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HTTP POSTs, XML and problems

Aug 25, 20044 mins
Enterprise ApplicationsProgramming Languages

* A really geeky topic

Today I have a really geeky topic for you: a problem that you may run into with applications that send XML data as POST requests but do so incorrectly.

This is an important topic, and if you are trying to do a client/server interfacing job what I’m going to tell you may save you a few hours of head scratching.

Now, in case you have forgotten, the payload of a POST request follows the header. It looks something like this:

POST /test.asp HTTP/1.1


 User-Agent: Mozilla/4.0

 Content-Length: 27

 Content-Type: application/x-www-form-urlencoded


The payload is everything that comes after the blank line that follows the header. The format of the POST payload should be “variable=value” pairs separated by ampersands. This format is expected by the Web server because the original design for the POST interface was based on a data stream generated by a form in a browser. The form’s data consisted of fields and their values.

So, when you create a script (ASP, JSP, VBScript, etc.) to handle a POST request the data is parsed by the Web server on receipt from the client and then passed to your script.

Consider what this looks like using Active Server Pages (ASP) code: When you retrieve form data, you access the browser’s POST request through the Request object’s Form collection – in VBScript it looks like this:

 mydata = Request.Form(“userid”)

From the POST request I detailed above, this code would set mydata equal to “bob” (quotes not included) – the same result would be gained using:

mydata = Request.Form(1).

If your application sends an XML data stream to a Web server, it may well look something like the following:




   A A A

   B B B

   C C C







This is actually the format of a three column, two-row table-type format generated by an application I was working with. When that data is received and processed by a Web server through the Form collection using the code above, the contents of mydata will be:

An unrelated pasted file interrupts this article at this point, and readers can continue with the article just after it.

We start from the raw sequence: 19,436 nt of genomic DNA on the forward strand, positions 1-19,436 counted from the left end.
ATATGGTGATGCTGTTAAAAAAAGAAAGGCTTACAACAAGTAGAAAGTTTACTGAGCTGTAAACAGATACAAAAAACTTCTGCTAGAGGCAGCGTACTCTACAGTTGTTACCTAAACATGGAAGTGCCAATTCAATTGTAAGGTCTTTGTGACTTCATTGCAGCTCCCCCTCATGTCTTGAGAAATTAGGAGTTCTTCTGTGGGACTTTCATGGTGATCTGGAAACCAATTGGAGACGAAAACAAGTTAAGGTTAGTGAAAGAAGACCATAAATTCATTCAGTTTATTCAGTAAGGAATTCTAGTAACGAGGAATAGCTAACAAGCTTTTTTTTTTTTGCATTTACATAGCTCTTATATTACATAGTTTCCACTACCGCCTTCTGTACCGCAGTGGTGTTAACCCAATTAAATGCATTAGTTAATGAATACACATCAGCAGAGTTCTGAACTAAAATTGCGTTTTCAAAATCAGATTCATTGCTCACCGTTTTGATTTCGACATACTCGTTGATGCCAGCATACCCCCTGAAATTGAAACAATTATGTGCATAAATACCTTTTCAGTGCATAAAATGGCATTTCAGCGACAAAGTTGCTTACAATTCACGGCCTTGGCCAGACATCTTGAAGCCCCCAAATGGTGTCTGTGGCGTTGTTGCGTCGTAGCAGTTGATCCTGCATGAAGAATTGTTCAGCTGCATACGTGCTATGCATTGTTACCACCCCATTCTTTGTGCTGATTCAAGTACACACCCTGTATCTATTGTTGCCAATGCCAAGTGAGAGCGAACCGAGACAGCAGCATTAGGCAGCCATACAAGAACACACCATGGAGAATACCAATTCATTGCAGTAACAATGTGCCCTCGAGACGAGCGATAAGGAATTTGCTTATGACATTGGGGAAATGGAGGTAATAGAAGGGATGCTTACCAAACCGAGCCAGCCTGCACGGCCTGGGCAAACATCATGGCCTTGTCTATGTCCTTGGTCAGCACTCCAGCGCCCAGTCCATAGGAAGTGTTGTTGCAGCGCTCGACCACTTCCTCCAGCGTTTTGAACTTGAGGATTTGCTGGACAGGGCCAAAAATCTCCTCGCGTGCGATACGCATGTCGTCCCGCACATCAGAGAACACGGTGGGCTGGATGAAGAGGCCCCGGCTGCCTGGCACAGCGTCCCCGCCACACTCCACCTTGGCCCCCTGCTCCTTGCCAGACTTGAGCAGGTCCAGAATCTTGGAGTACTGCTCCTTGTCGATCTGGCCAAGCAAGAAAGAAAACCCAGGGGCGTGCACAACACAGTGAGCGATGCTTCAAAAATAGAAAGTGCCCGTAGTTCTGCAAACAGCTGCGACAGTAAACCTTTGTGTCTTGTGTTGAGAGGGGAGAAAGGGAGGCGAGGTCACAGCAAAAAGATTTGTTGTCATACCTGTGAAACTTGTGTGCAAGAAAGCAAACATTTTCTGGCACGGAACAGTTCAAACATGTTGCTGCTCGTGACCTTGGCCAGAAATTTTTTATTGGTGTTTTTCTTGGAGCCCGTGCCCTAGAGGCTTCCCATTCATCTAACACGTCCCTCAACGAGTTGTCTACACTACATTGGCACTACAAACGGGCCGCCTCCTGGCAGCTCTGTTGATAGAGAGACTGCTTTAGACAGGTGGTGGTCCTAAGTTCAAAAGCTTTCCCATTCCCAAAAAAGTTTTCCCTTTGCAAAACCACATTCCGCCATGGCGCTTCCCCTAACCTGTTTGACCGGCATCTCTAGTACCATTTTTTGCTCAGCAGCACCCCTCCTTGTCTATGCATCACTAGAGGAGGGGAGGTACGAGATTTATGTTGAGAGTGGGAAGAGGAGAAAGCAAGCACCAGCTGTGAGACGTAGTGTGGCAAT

What has happened is that the built-in parsing of POST requests by the Web server assumed that the characters “

But wait! There’s more!

You might have noticed something missing! You’re right if you spotted the missing white space … not the white space that was between the XML tags (that is not relevant) but the missing spaces in the data in tags. This is because it is the responsibility of the sender to “URL encode” all characters per RFC 1738, the “Uniform Resource Locators (URL)” specification, before sending them to the server. In the case of white space, the Web server simply ignores them. If other un-encoded characters were present, such as ampersands and equal signs, they would cause the server to make further assumptions and complicate matters even more!

A significant part of the problem I faced was due to the application I was working with which, it turns out, performs URL encoding incompletely. Consider the following characters:

$&+,/:;=?@ “‘#%{}|^~`

If this was URL encoded to RFC 1738, the character sequence sent to the server should be:


But the application generated the following:

$&+,/:;=?@ “‘<>#%{}|^~`

The result of the application POSTing XML data without conforming to the data format the Web server expects and not performing complete URL encoding cost me about six hours before I figured out what was going on. I just hope you read this before you suffer the same fate.

After all that, I need a drink. Cheers.


Mark Gibbs is an author, journalist, and man of mystery. His writing for Network World is widely considered to be vastly underpaid. For more than 30 years, Gibbs has consulted, lectured, and authored numerous articles and books about networking, information technology, and the social and political issues surrounding them. His complete bio can be found at

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